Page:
100 Years of Advancing Destinations

Using Hotel Performance Metrics to Demonstrate Value

Author: Guest Brittany Baldwin
Posted: March 14, 2014
Blog Topics Covered:
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Brittany Baldwin, Smith Travel ResearchBenchmarking is used by hoteliers to consistently measure and analyze their performance against their industry peers and market, playing a vital role in revenue management strategy.

These same tools can be utilized by the destination marketing industry to discover the effectiveness of their efforts and demonstrate the value of the organization itself.

Key Metrics

The metrics by which hotels are measured, called key performance indicators or KPIs, are occupancy (a function of rooms available and rooms sold), ADR (average daily rate) and RevPAR (revenue per available room). These are generally looked at in relation to time periods and a competitive set – determining where you sit in relation to last year and if you’re gaining or losing market share.  

Looking at these data points for properties in your destination allows you, the destination management organization, to validate your efforts as being effective, finding out if certain groups presented a boost in occupancy or if a major event created lift for room rates.

Furthermore, if your organization is funded by bed/occupancy tax, these numbers allow you to estimate expected revenue and assist in your future financial planning efforts.

Segmentation

Diving a bit deeper, segmentation data displays performance relative to three customer segments. These are:

  • Group: Group rooms are sold simultaneously in blocks of a minimum of ten rooms or more (e.g. group tours, domestic and international groups, association, convention and corporate groups).
  • Transient: Transient rooms include rooms occupied by those with reservations at rack, corporate, corporate negotiated, package, permanent guests, government, or foreign traveler rates. Also includes occupied rooms booked via third party web sites (exception: simultaneous bookings of ten or more rooms which should be defined as group).
  • Contract: Contract rooms are occupied at rates stipulated by contracts—such as for airline crews.

Segmented data provides a deeper look into what visitors you attract and can demonstrate a clear pattern between your group and transient guests. If there are dates that are historically slow for group business, that might be an area of focus moving forward.  Similarly, the data may validate that an event your destination hosted resulted in a significant amount of group business leading to high occupancies at area properties.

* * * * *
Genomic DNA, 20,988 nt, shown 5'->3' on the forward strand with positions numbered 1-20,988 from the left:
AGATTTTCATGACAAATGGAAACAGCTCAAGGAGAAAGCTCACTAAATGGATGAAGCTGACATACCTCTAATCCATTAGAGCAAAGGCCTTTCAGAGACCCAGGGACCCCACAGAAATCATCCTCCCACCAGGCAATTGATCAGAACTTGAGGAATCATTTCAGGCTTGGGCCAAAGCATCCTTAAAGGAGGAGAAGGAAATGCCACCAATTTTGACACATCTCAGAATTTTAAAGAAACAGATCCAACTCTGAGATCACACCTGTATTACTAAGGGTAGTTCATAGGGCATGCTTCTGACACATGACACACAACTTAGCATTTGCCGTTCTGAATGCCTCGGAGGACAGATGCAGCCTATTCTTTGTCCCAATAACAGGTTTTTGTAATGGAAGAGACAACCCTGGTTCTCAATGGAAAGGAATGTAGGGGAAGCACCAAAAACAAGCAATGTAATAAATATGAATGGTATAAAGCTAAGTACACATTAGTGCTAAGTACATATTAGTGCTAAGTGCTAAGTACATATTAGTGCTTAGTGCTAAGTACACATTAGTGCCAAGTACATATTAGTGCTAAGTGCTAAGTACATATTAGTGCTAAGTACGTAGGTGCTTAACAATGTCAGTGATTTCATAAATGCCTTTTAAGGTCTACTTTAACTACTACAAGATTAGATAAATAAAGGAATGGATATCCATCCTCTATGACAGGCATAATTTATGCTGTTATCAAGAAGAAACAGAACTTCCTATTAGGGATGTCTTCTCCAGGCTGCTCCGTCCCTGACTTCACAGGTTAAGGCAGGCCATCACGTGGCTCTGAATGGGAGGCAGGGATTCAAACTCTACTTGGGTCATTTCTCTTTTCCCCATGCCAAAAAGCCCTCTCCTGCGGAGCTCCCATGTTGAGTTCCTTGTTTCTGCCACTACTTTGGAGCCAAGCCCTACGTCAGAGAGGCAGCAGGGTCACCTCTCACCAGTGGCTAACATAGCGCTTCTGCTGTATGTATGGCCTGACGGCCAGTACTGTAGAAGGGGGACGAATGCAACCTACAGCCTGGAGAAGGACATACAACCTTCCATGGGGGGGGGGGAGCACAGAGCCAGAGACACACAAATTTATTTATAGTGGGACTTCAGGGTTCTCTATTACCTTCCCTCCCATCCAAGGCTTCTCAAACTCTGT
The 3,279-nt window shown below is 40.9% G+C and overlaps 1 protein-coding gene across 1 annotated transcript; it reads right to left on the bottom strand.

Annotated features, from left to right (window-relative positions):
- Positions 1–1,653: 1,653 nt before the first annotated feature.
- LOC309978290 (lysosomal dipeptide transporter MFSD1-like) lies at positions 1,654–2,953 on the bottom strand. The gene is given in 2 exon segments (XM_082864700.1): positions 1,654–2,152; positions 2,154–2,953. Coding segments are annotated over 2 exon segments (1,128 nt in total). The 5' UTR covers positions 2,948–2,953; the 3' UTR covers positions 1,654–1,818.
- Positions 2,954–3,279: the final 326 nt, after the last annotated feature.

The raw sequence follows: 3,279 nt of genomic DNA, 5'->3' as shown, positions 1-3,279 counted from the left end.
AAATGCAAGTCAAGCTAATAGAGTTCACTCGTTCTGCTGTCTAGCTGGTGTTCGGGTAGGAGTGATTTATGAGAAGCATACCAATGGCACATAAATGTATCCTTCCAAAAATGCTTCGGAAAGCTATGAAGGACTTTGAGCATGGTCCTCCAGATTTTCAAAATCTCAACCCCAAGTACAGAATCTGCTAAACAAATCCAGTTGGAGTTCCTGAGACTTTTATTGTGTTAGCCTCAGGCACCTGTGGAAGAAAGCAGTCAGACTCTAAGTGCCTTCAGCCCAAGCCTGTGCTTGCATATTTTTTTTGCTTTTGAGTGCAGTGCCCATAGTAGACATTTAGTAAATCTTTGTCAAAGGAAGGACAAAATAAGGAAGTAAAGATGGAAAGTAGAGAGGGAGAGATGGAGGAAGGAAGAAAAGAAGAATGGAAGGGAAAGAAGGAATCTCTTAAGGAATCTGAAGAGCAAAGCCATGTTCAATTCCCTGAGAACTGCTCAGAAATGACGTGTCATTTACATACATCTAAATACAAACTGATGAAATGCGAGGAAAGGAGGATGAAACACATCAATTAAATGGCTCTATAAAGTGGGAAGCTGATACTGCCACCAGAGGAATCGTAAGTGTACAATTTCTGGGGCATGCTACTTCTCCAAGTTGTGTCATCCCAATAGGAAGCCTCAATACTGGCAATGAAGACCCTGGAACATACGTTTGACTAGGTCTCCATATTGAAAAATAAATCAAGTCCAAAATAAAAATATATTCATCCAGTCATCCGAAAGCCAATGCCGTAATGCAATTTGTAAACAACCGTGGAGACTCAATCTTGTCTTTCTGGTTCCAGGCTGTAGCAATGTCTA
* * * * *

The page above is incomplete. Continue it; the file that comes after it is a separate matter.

The slide above was taken from a recent STR presentation and demonstrates the shift from group-led demand in Orlando 2005 to a higher transient share in 2013.

Day of Week, Weekday, Weekend

It is also valuable to look at how hotels performed on each individual day of the week, on weekdays (defined as Sundays through Thursdays) and weekends (Friday and Saturday).

Looking at the data this way can help you determine if the guests staying in the area are generally more business-oriented (tend to stay on weekdays) or leisure travelers (visiting on weekends).

Furthermore, the data may demonstrate areas of opportunity. If Wednesdays generally have great occupancy, but Tuesdays are lagging, you may decide to bring in groups that provide longer lengths-of-stay or push for more events different days of the week.

The slide above demonstrates that while weekend rates are rising in the Orlando market, they still have not reached the peak 2007 levels. Looking at this data for your area would enable you to gauge opportunities for growth.

Competitive Destinations

Finally, while looking at historical and year-over-year performance for your area is important, considering the performance of competing destinations is also valuable.

All of the metrics above can be viewed for both your area and any destinations that might cater to the same visitor. Looking at these numbers, you can determine the destination equivalent of “market share” – whether you are getting the appropriate amount of traffic or if you may be missing out on business.

The slide above illustrates RevPAR percent change for various Florida markets.

Putting It All Together

While you may have an idea of how your efforts are faring, data allows you to challenge your assumptions with facts. This will enable you to demonstrate the importance of your organization to your board, community and members with information from an unbiased third party and help you strategize moving forward.

For more information on reports available to you, please visit: http://www.str.com/products/destinations.